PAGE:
UK says to consider replacing EU peace funds for Northern Ireland

BELFAST (Reuters) - Britain will consider replacing European Union funding for peace projects in Northern Ireland, which advocates say have been crucial in avoiding a return to violence after a 1998 peace agreement, Prime Minister Theresa May said on Wednesday.

Britain's Prime Minister Theresa May leaves Downing Street in London, Britain July 19, 2017. REUTERS/Neil Hall

By the time Britain leaves, the EU will have provided more than 1.5 billion euros ($1.76 billion) in funding for Northern Ireland projects targeted at healing the wounds of three decades of violence between Irish nationalists and British unionists in which over 3,600 died.

The funds, which have been used for projects that support victims of the conflict, foster links between Catholic and Protestant communities and help former militants from both sides find work, are due to end in 2020, a year after Britain’s 2019 exit.

“We want the EU funding that has helped victims of the Troubles and cross-community groups to continue at least until the current programme finishes,” May said in an article in Northern Ireland’s Irish News newspaper.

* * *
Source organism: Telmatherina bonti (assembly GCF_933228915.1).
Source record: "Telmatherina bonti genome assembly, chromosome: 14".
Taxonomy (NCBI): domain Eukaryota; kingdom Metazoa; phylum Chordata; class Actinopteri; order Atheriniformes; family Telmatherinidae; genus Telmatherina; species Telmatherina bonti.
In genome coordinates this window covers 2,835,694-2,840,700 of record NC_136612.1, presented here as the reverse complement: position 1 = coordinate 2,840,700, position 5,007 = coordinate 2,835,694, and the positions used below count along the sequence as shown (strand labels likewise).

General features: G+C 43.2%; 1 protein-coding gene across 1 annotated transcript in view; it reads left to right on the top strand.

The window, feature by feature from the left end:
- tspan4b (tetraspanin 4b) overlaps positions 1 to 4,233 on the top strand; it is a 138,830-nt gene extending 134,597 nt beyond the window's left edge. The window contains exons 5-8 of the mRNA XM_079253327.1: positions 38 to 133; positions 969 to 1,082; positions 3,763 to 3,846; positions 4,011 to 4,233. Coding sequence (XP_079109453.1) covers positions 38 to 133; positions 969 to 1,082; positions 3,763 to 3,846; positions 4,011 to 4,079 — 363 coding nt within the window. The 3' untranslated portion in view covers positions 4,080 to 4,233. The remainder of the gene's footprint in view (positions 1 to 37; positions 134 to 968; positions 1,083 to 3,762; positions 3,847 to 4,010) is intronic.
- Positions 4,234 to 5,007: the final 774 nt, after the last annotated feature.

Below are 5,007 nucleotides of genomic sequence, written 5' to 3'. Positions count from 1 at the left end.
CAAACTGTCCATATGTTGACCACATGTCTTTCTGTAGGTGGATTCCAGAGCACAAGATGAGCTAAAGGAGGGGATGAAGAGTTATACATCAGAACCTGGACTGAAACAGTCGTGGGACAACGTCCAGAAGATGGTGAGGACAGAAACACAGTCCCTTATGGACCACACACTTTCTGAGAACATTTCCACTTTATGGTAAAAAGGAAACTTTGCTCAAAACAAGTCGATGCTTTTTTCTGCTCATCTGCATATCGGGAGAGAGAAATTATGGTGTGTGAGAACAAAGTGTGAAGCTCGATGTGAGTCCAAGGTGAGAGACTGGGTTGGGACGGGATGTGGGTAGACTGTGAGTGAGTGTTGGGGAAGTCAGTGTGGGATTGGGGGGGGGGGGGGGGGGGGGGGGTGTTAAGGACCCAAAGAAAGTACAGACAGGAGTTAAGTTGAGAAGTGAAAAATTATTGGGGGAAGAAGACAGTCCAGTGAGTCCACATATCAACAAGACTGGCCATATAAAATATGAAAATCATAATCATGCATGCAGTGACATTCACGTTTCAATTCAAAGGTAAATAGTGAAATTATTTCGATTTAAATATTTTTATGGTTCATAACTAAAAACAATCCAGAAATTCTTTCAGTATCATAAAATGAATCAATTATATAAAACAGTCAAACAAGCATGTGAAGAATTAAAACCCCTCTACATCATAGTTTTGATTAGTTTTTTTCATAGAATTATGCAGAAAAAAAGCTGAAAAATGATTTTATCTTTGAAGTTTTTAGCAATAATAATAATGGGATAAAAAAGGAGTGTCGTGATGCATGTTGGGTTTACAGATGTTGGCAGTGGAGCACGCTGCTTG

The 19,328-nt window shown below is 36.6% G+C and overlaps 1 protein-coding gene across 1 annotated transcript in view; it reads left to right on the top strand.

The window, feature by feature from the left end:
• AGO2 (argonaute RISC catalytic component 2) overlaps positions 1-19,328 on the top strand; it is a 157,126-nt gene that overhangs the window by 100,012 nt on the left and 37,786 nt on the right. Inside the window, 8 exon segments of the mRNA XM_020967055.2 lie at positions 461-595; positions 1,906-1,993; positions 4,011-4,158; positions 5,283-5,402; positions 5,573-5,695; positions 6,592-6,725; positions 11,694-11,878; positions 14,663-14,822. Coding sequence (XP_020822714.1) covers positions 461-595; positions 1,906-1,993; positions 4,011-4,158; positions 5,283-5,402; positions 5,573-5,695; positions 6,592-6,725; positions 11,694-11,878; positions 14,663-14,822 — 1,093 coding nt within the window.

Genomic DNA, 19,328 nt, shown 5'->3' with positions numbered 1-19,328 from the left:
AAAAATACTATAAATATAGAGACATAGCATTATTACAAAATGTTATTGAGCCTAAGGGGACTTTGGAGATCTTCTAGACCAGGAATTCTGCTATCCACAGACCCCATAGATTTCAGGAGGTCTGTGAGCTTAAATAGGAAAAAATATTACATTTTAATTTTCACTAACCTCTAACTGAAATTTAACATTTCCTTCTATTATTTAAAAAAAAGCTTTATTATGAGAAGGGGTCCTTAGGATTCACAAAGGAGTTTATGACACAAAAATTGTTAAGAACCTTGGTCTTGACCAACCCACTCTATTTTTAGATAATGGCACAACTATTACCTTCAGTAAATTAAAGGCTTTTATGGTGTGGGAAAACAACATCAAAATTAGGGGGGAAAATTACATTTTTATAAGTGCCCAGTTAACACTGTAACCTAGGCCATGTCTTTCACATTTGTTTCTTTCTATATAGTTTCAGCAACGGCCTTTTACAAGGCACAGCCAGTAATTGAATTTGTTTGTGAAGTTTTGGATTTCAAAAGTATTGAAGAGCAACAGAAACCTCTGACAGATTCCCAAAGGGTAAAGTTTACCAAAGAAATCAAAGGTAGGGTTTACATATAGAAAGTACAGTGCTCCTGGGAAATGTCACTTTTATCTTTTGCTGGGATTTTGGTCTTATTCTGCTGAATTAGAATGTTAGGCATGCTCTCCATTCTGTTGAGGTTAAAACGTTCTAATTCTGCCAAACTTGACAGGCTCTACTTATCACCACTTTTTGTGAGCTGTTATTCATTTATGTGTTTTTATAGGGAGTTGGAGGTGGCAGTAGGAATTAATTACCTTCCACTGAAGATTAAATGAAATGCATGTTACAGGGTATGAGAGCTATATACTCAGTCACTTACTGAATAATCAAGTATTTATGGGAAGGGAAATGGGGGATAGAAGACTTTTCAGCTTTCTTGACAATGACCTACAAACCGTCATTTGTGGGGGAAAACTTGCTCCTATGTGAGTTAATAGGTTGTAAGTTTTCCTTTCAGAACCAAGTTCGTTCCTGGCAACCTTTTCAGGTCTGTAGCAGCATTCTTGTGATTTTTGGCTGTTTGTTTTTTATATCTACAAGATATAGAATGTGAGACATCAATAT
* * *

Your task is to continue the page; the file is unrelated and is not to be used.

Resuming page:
“We then want to go further, and explore a potential future programme of peace funding after we leave the EU,” May said.

Northern Ireland has been one of the largest recipients of EU funding and is due to receive about 3.5 billion euros between 2014 and 2020, including funding for the agriculture sector.

Advocates of the peace projects have warned that slashing funding would leave the province more exposed to extremism and make it harder to avoid street violence in so-called “interface areas” where Irish nationalists and British unionists live in close proximity.

While no one is predicting a return to the kind of violence seen in Northern Ireland in the 1970s and 1980s, Northern Ireland politicians have warned that Brexit is likely to add to sectarian tensions and could entrench a political standoff that has damaged the economy.

The Irish government has said a British exit from the EU’s customs union would likely require physical infrastructure on the border between Ireland and Northern Ireland, a move that would anger Northern Ireland’s Irish nationalists who aspire to a united Ireland.

The British government on Wednesday released a position paper saying that it did not want physical border checks between Ireland and Northern Ireland. May told the Irish News there “can be no question of imposing a new customs border.”


Brexit supporters have argued that savings from leaving the European Union would outweigh the billions of euros in funding the EU provides to the United Kingdom in areas like regional development, agriculture and environmental projects.

But the British government has not said that it will replace funding for all of the projects directly, and Northern Ireland peace projects will have to compete for UK budget funds with areas like health and education.

“There may be specific and valuable EU programmes for which we want to agree the continuation of funding,” May said in the article. “Peace funding in Northern Ireland is one of them.”

($1 = 0.8522 euros)

Writing by Conor Humphries, editing by Guy Faulconbridge and Angus MacSwan